Seed distributions for the NCAA men's basketball tournament
AbstractBracketology, the art of successfully picking all the winners in the National Collegiate Athletic Association's (NCAA) annual men's Division I college basketball championship tournament, has become a favorite national activity. In spite of the challenges and uncertainty faced in this endeavor, patterns exist in how the seeds appear in each round, particularly the later rounds. This paper statistically analyzes tournaments from 1985 to 2010, finding that the distribution of seeds that win in the rounds beyond the Sweet Sixteen can be modeled as a truncated geometric random variable. This model allows one to consider any set of seeds in each tournament round and compute the probability that these seeds would win in that round; this methodology can evaluate the likelihood of each seed combination in each tournament round, based on past tournament history. Finally, each tournament from 1985 through 2010 is analyzed using this model to assess its likelihood and measure the probability of its occurrence.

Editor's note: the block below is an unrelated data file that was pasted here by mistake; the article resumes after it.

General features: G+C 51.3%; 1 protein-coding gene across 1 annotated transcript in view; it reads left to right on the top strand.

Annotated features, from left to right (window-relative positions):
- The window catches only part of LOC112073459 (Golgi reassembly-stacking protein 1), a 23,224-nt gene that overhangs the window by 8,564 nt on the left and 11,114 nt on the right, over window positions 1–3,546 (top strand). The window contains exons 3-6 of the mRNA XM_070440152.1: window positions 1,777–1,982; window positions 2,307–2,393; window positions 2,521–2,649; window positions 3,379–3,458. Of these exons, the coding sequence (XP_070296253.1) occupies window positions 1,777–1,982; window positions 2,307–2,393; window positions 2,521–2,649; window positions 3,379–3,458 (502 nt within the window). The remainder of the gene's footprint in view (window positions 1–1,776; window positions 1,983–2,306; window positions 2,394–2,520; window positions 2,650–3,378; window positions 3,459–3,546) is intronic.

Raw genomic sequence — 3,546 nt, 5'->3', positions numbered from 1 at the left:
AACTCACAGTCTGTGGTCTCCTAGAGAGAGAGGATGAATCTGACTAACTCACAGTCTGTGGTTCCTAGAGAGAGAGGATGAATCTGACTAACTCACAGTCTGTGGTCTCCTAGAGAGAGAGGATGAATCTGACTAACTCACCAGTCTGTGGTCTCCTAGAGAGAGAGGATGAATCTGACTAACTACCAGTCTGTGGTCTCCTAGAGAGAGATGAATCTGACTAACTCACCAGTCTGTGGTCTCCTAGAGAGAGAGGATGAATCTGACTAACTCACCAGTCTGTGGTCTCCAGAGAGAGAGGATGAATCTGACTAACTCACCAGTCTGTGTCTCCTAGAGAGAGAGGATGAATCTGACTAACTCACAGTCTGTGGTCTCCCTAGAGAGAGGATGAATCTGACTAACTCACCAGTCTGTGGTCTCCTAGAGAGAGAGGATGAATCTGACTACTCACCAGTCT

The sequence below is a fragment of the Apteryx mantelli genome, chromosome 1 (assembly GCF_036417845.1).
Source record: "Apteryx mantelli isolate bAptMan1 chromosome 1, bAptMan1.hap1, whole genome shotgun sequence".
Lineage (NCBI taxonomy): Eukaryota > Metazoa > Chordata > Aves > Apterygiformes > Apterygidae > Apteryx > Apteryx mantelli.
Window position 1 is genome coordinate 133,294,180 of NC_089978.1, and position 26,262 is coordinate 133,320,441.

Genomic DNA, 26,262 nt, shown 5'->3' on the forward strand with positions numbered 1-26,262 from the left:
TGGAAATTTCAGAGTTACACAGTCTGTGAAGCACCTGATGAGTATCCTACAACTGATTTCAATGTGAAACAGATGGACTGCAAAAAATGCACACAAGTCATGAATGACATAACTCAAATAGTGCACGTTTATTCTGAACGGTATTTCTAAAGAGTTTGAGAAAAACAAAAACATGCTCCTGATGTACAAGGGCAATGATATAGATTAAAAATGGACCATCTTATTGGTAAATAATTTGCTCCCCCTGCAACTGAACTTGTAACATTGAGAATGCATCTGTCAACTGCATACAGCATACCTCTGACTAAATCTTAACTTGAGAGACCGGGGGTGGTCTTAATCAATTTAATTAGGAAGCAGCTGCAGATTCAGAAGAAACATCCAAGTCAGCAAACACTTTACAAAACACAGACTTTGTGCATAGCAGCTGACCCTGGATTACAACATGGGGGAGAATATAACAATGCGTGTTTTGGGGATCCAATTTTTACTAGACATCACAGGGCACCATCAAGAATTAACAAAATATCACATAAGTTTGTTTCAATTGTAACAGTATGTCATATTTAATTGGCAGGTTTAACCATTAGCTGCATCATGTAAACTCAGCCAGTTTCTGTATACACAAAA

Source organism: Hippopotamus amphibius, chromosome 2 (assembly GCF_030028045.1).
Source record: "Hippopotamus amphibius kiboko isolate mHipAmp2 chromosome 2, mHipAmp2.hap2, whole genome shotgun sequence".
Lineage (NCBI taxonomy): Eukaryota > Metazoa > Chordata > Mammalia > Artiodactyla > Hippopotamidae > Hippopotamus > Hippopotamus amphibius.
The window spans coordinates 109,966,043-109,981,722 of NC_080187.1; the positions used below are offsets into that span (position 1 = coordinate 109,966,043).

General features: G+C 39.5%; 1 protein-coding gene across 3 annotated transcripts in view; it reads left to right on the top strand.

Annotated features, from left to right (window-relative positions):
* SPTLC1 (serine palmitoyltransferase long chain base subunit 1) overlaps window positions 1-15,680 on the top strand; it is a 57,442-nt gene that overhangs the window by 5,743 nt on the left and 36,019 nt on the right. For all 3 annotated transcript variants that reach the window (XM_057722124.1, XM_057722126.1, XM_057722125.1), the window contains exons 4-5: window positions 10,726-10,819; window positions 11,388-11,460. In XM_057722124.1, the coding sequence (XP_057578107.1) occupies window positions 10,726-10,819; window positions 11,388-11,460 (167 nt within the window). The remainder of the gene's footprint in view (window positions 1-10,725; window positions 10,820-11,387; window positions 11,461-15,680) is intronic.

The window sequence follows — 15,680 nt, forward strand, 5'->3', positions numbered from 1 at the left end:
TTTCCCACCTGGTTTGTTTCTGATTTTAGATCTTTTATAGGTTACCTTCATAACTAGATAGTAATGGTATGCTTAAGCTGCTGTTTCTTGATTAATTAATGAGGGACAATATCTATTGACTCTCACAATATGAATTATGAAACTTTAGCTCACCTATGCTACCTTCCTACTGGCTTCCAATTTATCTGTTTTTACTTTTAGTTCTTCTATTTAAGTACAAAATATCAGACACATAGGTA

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Bibliographic InfoArticle provided by Elsevier in its journal Omega.
Volume (Year): 39 (2011)
Issue (Month): 6 (December)
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Web page: http://www.elsevier.com/wps/find/journaldescription.cws_home/375/description#description
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"Anomalies in Tournament Design: The Madness of March Madness,"
0910, International Association of Sports Economists & North American Association of Sports Economists.
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